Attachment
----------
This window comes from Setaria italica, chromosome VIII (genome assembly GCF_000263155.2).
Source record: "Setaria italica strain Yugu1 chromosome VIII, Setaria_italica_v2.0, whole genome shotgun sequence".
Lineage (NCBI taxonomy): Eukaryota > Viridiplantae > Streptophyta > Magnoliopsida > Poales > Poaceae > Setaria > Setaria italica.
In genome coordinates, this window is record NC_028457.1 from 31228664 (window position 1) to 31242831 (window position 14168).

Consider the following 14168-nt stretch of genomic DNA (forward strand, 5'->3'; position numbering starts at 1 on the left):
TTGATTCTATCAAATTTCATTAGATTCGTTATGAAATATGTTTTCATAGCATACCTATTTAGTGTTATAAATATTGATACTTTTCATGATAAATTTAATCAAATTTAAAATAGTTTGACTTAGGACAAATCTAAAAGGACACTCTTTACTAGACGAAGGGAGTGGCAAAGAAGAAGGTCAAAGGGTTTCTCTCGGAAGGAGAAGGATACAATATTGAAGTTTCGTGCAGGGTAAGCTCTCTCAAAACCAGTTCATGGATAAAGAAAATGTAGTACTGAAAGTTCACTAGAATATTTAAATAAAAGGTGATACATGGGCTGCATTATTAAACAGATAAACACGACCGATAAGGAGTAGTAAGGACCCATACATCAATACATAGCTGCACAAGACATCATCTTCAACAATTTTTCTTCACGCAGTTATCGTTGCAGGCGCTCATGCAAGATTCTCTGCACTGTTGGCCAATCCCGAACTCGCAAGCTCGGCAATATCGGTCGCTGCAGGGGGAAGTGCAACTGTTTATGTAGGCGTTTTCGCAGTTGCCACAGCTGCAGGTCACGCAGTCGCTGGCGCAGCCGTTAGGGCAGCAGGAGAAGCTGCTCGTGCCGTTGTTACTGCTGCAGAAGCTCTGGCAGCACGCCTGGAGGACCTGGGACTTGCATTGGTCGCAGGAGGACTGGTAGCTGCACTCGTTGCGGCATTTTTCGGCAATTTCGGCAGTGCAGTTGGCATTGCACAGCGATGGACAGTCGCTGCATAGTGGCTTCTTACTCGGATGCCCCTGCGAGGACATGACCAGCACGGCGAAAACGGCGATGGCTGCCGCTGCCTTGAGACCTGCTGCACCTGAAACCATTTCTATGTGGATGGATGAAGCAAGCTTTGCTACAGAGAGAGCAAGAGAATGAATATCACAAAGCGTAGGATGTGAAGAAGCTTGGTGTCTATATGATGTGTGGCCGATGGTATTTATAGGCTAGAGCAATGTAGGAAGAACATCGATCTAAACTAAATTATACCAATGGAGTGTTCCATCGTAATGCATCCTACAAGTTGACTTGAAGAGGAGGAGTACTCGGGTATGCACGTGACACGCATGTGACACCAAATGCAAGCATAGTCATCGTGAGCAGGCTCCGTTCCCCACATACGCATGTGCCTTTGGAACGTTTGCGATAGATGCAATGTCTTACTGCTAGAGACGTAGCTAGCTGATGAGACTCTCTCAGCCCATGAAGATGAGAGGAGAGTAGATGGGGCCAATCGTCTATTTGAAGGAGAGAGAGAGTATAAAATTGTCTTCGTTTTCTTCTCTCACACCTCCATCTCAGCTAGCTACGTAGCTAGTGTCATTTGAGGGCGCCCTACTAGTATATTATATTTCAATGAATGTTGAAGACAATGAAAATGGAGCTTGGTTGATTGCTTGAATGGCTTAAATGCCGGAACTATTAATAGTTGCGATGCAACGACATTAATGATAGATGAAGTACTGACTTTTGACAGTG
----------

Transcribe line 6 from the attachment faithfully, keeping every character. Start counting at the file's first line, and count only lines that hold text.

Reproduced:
TTGATTCTATCAAATTTCATTAGATTCGTTATGAAATATGTTTTCATAGCATACCTATTTAGTGTTATAAATATTGATACTTTTCATGATAAATTTAATCAAATTTAAAATAGTTTGACTTAGGACAAATCTAAAAGGACACTCTTTACTAGACGAAGGGAGTGGCAAAGAAGAAGGTCAAAGGGTTTCTCTCGGAAGGAGAAGGATACAATATTGAAGTTTCGTGCAGGGTAAGCTCTCTCAAAACCAGTTCATGGATAAAGAAAATGTAGTACTGAAAGTTCACTAGAATATTTAAATAAAAGGTGATACATGGGCTGCATTATTAAACAGATAAACACGACCGATAAGGAGTAGTAAGGACCCATACATCAATACATAGCTGCACAAGACATCATCTTCAACAATTTTTCTTCACGCAGTTATCGTTGCAGGCGCTCATGCAAGATTCTCTGCACTGTTGGCCAATCCCGAACTCGCAAGCTCGGCAATATCGGTCGCTGCAGGGGGAAGTGCAACTGTTTATGTAGGCGTTTTCGCAGTTGCCACAGCTGCAGGTCACGCAGTCGCTGGCGCAGCCGTTAGGGCAGCAGGAGAAGCTGCTCGTGCCGTTGTTACTGCTGCAGAAGCTCTGGCAGCACGCCTGGAGGACCTGGGACTTGCATTGGTCGCAGGAGGACTGGTAGCTGCACTCGTTGCGGCATTTTTCGGCAATTTCGGCAGTGCAGTTGGCATTGCACAGCGATGGACAGTCGCTGCATAGTGGCTTCTTACTCGGATGCCCCTGCGAGGACATGACCAGCACGGCGAAAACGGCGATGGCTGCCGCTGCCTTGAGACCTGCTGCACCTGAAACCATTTCTATGTGGATGGATGAAGCAAGCTTTGCTACAGAGAGAGCAAGAGAATGAATATCACAAAGCGTAGGATGTGAAGAAGCTTGGTGTCTATATGATGTGTGGCCGATGGTATTTATAGGCTAGAGCAATGTAGGAAGAACATCGATCTAAACTAAATTATACCAATGGAGTGTTCCATCGTAATGCATCCTACAAGTTGACTTGAAGAGGAGGAGTACTCGGGTATGCACGTGACACGCATGTGACACCAAATGCAAGCATAGTCATCGTGAGCAGGCTCCGTTCCCCACATACGCATGTGCCTTTGGAACGTTTGCGATAGATGCAATGTCTTACTGCTAGAGACGTAGCTAGCTGATGAGACTCTCTCAGCCCATGAAGATGAGAGGAGAGTAGATGGGGCCAATCGTCTATTTGAAGGAGAGAGAGAGTATAAAATTGTCTTCGTTTTCTTCTCTCACACCTCCATCTCAGCTAGCTACGTAGCTAGTGTCATTTGAGGGCGCCCTACTAGTATATTATATTTCAATGAATGTTGAAGACAATGAAAATGGAGCTTGGTTGATTGCTTGAATGGCTTAAATGCCGGAACTATTAATAGTTGCGATGCAACGACATTAATGATAGATGAAGTACTGACTTTTGACAGTG